Friday, October 14, 2011

When I Get To The Bottom, I Go Back To The Top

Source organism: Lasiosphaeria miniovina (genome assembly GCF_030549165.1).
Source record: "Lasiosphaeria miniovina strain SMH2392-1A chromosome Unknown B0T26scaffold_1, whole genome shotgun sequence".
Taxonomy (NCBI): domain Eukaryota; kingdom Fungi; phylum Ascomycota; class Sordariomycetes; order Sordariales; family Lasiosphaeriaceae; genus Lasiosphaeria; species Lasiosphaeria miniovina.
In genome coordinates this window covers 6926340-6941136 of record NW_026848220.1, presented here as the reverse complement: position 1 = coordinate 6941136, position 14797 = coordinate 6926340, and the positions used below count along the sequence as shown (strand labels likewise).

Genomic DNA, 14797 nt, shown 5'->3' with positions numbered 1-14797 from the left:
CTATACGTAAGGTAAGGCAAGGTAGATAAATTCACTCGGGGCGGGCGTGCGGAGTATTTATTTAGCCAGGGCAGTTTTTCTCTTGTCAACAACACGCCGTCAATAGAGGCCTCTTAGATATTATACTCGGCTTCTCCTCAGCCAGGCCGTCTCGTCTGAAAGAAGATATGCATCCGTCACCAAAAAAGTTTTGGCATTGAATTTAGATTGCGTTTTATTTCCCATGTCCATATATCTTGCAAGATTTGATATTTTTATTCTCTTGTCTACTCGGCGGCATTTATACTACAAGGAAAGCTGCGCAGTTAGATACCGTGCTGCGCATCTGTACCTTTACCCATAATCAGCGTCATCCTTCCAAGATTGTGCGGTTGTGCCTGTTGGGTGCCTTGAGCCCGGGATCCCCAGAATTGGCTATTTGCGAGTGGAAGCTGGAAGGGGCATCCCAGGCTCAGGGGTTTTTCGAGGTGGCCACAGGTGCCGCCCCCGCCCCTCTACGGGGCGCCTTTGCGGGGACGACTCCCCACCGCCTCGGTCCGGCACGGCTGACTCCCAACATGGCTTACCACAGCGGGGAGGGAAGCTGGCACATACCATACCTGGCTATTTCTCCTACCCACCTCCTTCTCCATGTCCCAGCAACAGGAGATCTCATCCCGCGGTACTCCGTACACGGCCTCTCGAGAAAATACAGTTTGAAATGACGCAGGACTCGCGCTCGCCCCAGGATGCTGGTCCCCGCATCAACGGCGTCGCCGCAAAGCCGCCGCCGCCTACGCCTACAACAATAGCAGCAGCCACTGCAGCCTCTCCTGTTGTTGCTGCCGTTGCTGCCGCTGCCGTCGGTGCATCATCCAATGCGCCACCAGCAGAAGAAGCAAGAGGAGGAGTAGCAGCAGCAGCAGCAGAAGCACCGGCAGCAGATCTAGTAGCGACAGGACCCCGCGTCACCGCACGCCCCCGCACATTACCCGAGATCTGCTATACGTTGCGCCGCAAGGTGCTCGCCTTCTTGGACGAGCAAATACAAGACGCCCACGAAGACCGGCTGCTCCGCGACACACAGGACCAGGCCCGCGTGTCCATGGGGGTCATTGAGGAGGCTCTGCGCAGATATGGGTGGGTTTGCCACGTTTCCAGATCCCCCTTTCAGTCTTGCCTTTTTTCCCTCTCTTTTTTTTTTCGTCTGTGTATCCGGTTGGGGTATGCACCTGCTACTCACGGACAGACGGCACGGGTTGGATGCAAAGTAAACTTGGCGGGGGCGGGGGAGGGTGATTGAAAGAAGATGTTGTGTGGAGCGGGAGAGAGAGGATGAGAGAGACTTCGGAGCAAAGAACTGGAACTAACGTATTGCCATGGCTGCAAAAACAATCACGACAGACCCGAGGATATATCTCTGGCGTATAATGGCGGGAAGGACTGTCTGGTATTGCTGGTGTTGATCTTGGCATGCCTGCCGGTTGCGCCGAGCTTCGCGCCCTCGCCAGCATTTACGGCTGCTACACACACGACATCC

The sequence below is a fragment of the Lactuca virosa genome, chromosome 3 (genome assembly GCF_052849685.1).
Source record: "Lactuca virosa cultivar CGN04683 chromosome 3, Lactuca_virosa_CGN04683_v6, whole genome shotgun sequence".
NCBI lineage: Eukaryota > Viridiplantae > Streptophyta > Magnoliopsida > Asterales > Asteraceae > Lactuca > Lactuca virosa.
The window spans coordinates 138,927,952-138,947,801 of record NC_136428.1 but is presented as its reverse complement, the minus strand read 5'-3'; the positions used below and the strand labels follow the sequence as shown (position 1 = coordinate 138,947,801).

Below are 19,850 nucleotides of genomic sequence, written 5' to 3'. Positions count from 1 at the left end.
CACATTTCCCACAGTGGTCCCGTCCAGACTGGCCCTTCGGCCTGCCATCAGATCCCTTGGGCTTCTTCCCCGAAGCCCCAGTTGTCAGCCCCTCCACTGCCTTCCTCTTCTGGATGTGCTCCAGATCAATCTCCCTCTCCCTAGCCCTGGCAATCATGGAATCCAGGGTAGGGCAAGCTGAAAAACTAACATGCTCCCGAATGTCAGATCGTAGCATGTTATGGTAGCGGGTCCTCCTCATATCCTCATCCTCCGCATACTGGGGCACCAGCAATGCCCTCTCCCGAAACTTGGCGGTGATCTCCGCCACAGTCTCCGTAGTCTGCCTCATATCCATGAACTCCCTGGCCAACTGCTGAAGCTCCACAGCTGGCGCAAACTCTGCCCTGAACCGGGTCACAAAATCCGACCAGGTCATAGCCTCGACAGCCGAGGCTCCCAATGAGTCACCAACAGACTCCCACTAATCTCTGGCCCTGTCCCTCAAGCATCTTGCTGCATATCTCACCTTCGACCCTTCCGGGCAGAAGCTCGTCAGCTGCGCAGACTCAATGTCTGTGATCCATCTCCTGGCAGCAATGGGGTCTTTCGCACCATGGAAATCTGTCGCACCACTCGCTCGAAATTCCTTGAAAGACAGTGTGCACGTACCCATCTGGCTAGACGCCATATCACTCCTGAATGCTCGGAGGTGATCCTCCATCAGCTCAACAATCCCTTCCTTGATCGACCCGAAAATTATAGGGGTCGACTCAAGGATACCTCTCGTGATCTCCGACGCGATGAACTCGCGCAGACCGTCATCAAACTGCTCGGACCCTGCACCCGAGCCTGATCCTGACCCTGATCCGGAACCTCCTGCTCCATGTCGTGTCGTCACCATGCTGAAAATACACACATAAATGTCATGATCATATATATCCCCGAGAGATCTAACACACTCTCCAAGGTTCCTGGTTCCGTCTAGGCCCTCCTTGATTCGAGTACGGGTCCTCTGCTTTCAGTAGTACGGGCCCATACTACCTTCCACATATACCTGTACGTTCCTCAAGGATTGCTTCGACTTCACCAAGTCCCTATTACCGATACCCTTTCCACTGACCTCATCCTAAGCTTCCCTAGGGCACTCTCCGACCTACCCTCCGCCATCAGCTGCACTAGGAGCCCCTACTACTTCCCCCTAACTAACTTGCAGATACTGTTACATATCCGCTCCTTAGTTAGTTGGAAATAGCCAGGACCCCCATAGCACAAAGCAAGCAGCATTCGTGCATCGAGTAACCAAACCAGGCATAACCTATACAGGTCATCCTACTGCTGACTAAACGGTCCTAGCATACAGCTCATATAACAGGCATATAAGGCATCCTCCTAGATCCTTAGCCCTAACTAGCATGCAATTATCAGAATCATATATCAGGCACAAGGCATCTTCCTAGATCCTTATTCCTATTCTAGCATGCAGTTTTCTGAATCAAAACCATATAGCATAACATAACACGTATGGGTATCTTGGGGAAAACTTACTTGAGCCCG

Attention all dear blog readers in the North East (of England, that is - everybody else, just relax for a moment). Speaking of local output, which we frequently do on From The North, Inside Out's very excellent Chris Jackson informs me that on Sunday coming at 10.40pm on BBC1 'we have a special documentary on the twenty fifth anniversary of the Metro Centre with exclusive access to Sir John Hall.' There's more information and a sneak preview video which you can watch here at Chris's blog. The new series of Inside Out, incidentally, starts this coming Monday at 7.30pm BBC1 and we'll be featuring the show soon on Top Telly Tips.